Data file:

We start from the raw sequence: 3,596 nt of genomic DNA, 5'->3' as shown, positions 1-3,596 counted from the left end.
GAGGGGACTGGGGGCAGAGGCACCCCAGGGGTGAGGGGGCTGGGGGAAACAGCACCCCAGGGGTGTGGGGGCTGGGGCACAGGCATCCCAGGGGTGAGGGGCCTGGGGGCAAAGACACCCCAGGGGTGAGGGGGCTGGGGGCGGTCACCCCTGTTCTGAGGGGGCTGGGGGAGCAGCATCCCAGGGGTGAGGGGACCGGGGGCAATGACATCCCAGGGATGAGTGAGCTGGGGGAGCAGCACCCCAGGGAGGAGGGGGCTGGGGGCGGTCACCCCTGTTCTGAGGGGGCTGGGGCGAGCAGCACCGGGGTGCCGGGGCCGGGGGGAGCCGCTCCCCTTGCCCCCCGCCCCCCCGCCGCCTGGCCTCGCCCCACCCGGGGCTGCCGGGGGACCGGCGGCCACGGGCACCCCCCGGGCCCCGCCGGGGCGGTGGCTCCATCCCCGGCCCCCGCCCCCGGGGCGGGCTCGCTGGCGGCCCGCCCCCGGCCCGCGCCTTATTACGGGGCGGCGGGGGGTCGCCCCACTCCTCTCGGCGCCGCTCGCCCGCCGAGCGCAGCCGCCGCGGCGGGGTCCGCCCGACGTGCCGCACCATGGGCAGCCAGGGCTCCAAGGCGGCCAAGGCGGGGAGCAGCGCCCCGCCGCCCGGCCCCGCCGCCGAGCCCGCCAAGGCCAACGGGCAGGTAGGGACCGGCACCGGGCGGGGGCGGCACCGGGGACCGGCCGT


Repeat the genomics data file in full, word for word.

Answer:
We start from the raw sequence: 3,596 nt of genomic DNA, 5'->3' as shown, positions 1-3,596 counted from the left end.
GAGGGGACTGGGGGCAGAGGCACCCCAGGGGTGAGGGGGCTGGGGGAAACAGCACCCCAGGGGTGTGGGGGCTGGGGCACAGGCATCCCAGGGGTGAGGGGCCTGGGGGCAAAGACACCCCAGGGGTGAGGGGGCTGGGGGCGGTCACCCCTGTTCTGAGGGGGCTGGGGGAGCAGCATCCCAGGGGTGAGGGGACCGGGGGCAATGACATCCCAGGGATGAGTGAGCTGGGGGAGCAGCACCCCAGGGAGGAGGGGGCTGGGGGCGGTCACCCCTGTTCTGAGGGGGCTGGGGCGAGCAGCACCGGGGTGCCGGGGCCGGGGGGAGCCGCTCCCCTTGCCCCCCGCCCCCCCGCCGCCTGGCCTCGCCCCACCCGGGGCTGCCGGGGGACCGGCGGCCACGGGCACCCCCCGGGCCCCGCCGGGGCGGTGGCTCCATCCCCGGCCCCCGCCCCCGGGGCGGGCTCGCTGGCGGCCCGCCCCCGGCCCGCGCCTTATTACGGGGCGGCGGGGGGTCGCCCCACTCCTCTCGGCGCCGCTCGCCCGCCGAGCGCAGCCGCCGCGGCGGGGTCCGCCCGACGTGCCGCACCATGGGCAGCCAGGGCTCCAAGGCGGCCAAGGCGGGGAGCAGCGCCCCGCCGCCCGGCCCCGCCGCCGAGCCCGCCAAGGCCAACGGGCAGGTAGGGACCGGCACCGGGCGGGGGCGGCACCGGGGACCGGCCGT